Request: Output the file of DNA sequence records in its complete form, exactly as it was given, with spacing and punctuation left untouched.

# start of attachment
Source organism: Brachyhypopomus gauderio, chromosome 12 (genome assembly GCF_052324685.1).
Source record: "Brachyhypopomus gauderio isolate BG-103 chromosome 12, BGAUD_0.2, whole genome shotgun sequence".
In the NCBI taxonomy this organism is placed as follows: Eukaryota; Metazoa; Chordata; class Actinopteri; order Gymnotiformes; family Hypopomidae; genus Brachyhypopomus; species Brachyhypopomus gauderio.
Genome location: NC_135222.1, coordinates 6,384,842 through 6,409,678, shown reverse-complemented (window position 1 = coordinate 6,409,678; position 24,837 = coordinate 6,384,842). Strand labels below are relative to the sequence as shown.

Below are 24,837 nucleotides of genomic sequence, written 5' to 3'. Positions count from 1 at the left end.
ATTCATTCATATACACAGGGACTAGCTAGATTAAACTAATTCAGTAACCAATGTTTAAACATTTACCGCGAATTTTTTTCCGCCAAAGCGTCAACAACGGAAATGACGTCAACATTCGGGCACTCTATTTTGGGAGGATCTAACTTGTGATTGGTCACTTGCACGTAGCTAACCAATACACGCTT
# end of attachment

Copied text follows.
Source organism: Brachyhypopomus gauderio, chromosome 12 (genome assembly GCF_052324685.1).
Source record: "Brachyhypopomus gauderio isolate BG-103 chromosome 12, BGAUD_0.2, whole genome shotgun sequence".
In the NCBI taxonomy this organism is placed as follows: Eukaryota; Metazoa; Chordata; class Actinopteri; order Gymnotiformes; family Hypopomidae; genus Brachyhypopomus; species Brachyhypopomus gauderio.
Genome location: NC_135222.1, coordinates 6,384,842 through 6,409,678, shown reverse-complemented (window position 1 = coordinate 6,409,678; position 24,837 = coordinate 6,384,842). Strand labels below are relative to the sequence as shown.

Below are 24,837 nucleotides of genomic sequence, written 5' to 3'. Positions count from 1 at the left end.
ATTCATTCATATACACAGGGACTAGCTAGATTAAACTAATTCAGTAACCAATGTTTAAACATTTACCGCGAATTTTTTTCCGCCAAAGCGTCAACAACGGAAATGACGTCAACATTCGGGCACTCTATTTTGGGAGGATCTAACTTGTGATTGGTCACTTGCACGTAGCTAACCAATACACGCTT